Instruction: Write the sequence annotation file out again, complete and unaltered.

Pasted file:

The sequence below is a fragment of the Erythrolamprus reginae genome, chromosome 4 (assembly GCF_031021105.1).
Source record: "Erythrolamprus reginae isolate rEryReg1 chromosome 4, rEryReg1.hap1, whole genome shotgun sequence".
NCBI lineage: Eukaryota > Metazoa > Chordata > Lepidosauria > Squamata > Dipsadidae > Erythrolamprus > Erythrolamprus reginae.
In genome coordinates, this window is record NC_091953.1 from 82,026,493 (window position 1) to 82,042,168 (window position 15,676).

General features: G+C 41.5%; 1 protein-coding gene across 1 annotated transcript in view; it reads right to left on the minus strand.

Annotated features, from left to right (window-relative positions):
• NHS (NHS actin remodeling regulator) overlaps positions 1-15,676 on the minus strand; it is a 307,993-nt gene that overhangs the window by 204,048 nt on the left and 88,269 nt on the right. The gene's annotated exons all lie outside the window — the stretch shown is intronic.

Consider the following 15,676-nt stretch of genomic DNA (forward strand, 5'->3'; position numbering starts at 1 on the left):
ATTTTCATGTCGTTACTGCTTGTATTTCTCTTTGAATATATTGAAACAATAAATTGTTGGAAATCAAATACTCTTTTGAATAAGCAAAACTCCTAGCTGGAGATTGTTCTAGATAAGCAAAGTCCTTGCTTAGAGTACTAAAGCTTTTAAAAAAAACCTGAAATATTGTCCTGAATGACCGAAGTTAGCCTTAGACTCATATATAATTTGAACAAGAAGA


The sequence below is a fragment of the Erythrolamprus reginae genome, chromosome 4 (assembly GCF_031021105.1).
Source record: "Erythrolamprus reginae isolate rEryReg1 chromosome 4, rEryReg1.hap1, whole genome shotgun sequence".
NCBI lineage: Eukaryota > Metazoa > Chordata > Lepidosauria > Squamata > Dipsadidae > Erythrolamprus > Erythrolamprus reginae.
In genome coordinates, this window is record NC_091953.1 from 82,026,493 (window position 1) to 82,042,168 (window position 15,676).

General features: G+C 41.5%; 1 protein-coding gene across 1 annotated transcript in view; it reads right to left on the minus strand.

Annotated features, from left to right (window-relative positions):
• NHS (NHS actin remodeling regulator) overlaps positions 1-15,676 on the minus strand; it is a 307,993-nt gene that overhangs the window by 204,048 nt on the left and 88,269 nt on the right. The gene's annotated exons all lie outside the window — the stretch shown is intronic.

Consider the following 15,676-nt stretch of genomic DNA (forward strand, 5'->3'; position numbering starts at 1 on the left):
ATTTTCATGTCGTTACTGCTTGTATTTCTCTTTGAATATATTGAAACAATAAATTGTTGGAAATCAAATACTCTTTTGAATAAGCAAAACTCCTAGCTGGAGATTGTTCTAGATAAGCAAAGTCCTTGCTTAGAGTACTAAAGCTTTTAAAAAAAACCTGAAATATTGTCCTGAATGACCGAAGTTAGCCTTAGACTCATATATAATTTGAACAAGAAGA